Each frame of the recorded video records 148 frames of raw data which is then retrieved by reconstructing each frame of data mathematically. With essentially the same technique images with only 2% of data can give the full image after processing. This includes images with text, blur, noise, or other interference. The video is taken with an unmodified 30 fps camera and adding a coded aperture, which blocks 50% of the image randomly, is vibrated at 5000 fps. This method has been advanced to color images and much better clarity.
This could also be used to increase the frame rate of high-speed cameras beyond current capabilities among other possibilities. When cameras are developed using compressive sensing techniques, ultraviolet, infra-red, multi-spectral, and low lighting cameras can exceed current technology with the enhanced images. Many other applications exist in other fields such as MRI, finding oil or other materials with sound, putting secret codes in images, and cameras with one pixel (useful for very expensive sensors).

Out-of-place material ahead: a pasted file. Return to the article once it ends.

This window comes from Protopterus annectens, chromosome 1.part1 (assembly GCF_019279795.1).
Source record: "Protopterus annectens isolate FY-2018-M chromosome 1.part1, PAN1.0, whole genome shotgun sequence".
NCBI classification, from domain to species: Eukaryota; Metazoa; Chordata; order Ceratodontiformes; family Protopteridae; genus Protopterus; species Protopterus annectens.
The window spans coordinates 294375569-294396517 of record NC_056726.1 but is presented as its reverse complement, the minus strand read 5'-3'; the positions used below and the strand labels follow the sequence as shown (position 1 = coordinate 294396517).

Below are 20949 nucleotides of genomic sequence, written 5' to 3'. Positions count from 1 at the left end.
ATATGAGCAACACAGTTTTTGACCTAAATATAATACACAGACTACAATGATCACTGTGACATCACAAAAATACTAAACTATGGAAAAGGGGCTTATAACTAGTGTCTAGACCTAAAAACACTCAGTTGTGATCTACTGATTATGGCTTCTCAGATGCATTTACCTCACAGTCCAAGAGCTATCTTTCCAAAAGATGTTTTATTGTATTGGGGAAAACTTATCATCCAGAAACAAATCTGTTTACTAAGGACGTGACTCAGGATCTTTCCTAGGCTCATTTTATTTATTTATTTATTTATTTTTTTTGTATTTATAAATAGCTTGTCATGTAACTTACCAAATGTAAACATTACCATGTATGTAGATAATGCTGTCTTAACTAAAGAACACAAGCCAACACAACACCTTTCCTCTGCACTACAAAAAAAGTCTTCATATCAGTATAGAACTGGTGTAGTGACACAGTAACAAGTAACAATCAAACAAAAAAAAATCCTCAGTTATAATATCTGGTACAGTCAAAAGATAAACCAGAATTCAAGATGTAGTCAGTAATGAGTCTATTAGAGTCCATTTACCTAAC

The math works because the structure in images reduces their complexity in one of many domains. Only certain data such as lower frequency data is required to sufficiently reproduce the image. Randomly blocking large amounts of the image leaves most of the image intact after processing. Convex optimization is one of the algorithms involved. A great introduction once you know normed vector spaces, is the second video link.